Patients with a trauma history, whether sexual abuse or torture, or dental phobia, tend to avoid dental services due to severe dental anxiety. Subsequently, they experience poor oral health, lower quality of life, and poorer general health. In Norway, a specific service (torture, abuse, and dental anxiety [TADA]) targets these patients' dental anxiety through cognitive behavioural therapy (CBT) prior to dental restoration. By exploring patients' experiences with TADA services using a realist evaluation approach, this paper aims to increase our understanding of how this type of service addresses patients' dental anxiety in terms of its mechanisms and contextual factors. Interviews with TADA patients (n = 15) were analysed through a template analysis driven by context-mechanism-outcome heuristics. The analysis revealed that patients value a dental practitioner who provides a calm and holistic approach, positive judgements and predictability elements that lean towards a person-centred care approach. Provided this, patients felt understood and cared for, their shame was reduced, self-esteem emerged, and control was gained, which led to alleviation of dental anxiety. Therefore, our findings suggest that combining CBT with a person-centred care approach helps alleviate patients' dental anxiety. This provides insights into how dental services could be executed for these patients.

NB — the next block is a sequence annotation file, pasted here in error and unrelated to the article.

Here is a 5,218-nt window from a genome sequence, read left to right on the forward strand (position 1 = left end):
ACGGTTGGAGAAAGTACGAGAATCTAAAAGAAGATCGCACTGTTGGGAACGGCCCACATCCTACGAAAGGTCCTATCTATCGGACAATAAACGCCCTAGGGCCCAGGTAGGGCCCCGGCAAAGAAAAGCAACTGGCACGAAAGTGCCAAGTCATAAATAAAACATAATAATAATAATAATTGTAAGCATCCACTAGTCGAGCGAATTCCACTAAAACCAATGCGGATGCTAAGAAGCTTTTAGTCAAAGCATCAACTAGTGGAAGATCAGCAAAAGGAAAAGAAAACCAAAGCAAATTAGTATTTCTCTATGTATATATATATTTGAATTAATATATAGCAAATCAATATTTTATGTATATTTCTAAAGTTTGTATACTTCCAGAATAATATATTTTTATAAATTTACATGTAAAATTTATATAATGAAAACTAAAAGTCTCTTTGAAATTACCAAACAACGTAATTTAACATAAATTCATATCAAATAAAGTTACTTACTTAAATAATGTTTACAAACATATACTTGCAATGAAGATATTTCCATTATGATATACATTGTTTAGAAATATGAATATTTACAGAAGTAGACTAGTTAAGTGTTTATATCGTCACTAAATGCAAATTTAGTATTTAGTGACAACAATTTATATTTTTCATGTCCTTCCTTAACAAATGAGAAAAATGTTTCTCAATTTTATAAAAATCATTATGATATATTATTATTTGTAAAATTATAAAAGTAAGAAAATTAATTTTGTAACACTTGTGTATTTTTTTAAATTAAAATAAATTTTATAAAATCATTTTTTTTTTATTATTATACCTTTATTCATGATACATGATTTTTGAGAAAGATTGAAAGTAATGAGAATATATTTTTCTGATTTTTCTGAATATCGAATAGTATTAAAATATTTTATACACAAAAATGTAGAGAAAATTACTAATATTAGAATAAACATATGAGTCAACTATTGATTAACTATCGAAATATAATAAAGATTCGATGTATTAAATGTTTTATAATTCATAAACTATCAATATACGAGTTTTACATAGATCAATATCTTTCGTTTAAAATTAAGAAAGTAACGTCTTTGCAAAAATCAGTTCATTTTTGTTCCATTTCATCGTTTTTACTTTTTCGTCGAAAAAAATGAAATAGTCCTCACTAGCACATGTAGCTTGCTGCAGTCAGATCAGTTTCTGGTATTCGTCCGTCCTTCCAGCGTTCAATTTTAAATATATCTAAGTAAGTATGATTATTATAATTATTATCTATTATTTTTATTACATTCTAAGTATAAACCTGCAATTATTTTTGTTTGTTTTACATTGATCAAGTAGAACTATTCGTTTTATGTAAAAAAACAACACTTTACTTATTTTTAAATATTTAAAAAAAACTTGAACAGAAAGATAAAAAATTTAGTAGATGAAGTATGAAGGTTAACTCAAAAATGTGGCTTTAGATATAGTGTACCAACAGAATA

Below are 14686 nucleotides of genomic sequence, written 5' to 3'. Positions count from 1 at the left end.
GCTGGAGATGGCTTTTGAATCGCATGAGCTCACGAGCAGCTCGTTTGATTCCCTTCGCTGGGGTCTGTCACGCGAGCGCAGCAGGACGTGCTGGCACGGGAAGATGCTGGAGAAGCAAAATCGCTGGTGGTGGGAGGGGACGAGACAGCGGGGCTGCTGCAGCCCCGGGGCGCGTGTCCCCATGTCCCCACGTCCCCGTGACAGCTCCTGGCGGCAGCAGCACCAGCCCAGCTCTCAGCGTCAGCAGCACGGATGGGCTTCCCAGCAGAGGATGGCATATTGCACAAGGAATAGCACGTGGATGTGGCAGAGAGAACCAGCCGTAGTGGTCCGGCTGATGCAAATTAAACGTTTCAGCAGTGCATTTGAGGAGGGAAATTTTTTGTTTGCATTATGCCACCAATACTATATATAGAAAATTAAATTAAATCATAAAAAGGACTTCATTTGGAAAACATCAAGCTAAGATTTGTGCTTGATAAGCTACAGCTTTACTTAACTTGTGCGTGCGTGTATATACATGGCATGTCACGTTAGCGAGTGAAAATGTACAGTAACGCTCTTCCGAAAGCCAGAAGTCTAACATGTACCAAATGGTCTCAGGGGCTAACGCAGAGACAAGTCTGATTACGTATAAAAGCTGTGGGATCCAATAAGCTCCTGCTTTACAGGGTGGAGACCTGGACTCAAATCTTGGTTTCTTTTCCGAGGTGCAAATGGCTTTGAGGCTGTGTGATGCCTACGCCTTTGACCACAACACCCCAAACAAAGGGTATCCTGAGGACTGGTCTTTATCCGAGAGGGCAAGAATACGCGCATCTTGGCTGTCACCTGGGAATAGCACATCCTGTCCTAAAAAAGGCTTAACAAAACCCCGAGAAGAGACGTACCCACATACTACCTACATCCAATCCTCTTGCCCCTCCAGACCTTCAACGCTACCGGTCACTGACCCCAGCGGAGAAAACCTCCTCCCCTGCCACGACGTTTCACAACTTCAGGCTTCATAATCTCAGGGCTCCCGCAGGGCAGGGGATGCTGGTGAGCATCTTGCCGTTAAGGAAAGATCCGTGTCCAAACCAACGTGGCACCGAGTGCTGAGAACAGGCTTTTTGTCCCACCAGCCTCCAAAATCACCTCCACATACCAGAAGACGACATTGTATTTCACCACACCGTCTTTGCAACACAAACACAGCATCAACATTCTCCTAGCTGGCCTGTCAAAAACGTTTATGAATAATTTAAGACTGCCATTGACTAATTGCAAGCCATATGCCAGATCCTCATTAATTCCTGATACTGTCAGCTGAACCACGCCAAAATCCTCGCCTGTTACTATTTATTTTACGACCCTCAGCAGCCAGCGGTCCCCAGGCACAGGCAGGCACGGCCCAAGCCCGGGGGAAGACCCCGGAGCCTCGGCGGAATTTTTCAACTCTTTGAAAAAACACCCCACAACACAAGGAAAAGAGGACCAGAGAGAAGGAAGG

Keywords: abuse; cognitive behavioural therapy; dental phobia; person-centred care; torture.
© 2022 The Authors. European Journal of Oral Sciences published by John Wiley & Sons Ltd on behalf of Scandinavian Division of the International Association for Dental Research.